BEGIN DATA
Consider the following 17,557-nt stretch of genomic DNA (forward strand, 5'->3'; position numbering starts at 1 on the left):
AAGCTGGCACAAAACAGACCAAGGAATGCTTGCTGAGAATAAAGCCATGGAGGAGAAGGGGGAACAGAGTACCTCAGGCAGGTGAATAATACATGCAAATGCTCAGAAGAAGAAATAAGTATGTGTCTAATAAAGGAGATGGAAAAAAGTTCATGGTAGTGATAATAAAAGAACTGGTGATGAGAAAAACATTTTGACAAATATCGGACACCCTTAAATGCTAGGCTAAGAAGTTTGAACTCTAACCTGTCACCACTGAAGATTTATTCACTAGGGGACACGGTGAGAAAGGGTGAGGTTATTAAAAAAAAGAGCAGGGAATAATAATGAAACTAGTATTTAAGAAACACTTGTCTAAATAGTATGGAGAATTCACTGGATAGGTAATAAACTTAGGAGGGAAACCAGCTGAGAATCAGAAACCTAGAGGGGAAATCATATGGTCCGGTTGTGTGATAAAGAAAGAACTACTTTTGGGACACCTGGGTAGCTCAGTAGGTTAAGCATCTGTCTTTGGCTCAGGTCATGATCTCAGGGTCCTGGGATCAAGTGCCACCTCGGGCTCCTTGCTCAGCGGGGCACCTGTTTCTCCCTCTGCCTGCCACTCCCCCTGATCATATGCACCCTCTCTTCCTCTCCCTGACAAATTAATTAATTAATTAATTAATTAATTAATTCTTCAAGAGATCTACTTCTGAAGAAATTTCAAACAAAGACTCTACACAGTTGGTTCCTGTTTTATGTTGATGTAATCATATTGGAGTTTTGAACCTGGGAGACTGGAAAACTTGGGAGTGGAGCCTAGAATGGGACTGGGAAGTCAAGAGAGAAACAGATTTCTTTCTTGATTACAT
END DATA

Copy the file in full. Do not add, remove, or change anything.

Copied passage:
Consider the following 17,557-nt stretch of genomic DNA (forward strand, 5'->3'; position numbering starts at 1 on the left):
AAGCTGGCACAAAACAGACCAAGGAATGCTTGCTGAGAATAAAGCCATGGAGGAGAAGGGGGAACAGAGTACCTCAGGCAGGTGAATAATACATGCAAATGCTCAGAAGAAGAAATAAGTATGTGTCTAATAAAGGAGATGGAAAAAAGTTCATGGTAGTGATAATAAAAGAACTGGTGATGAGAAAAACATTTTGACAAATATCGGACACCCTTAAATGCTAGGCTAAGAAGTTTGAACTCTAACCTGTCACCACTGAAGATTTATTCACTAGGGGACACGGTGAGAAAGGGTGAGGTTATTAAAAAAAAGAGCAGGGAATAATAATGAAACTAGTATTTAAGAAACACTTGTCTAAATAGTATGGAGAATTCACTGGATAGGTAATAAACTTAGGAGGGAAACCAGCTGAGAATCAGAAACCTAGAGGGGAAATCATATGGTCCGGTTGTGTGATAAAGAAAGAACTACTTTTGGGACACCTGGGTAGCTCAGTAGGTTAAGCATCTGTCTTTGGCTCAGGTCATGATCTCAGGGTCCTGGGATCAAGTGCCACCTCGGGCTCCTTGCTCAGCGGGGCACCTGTTTCTCCCTCTGCCTGCCACTCCCCCTGATCATATGCACCCTCTCTTCCTCTCCCTGACAAATTAATTAATTAATTAATTAATTAATTAATTCTTCAAGAGATCTACTTCTGAAGAAATTTCAAACAAAGACTCTACACAGTTGGTTCCTGTTTTATGTTGATGTAATCATATTGGAGTTTTGAACCTGGGAGACTGGAAAACTTGGGAGTGGAGCCTAGAATGGGACTGGGAAGTCAAGAGAGAAACAGATTTCTTTCTTGATTACAT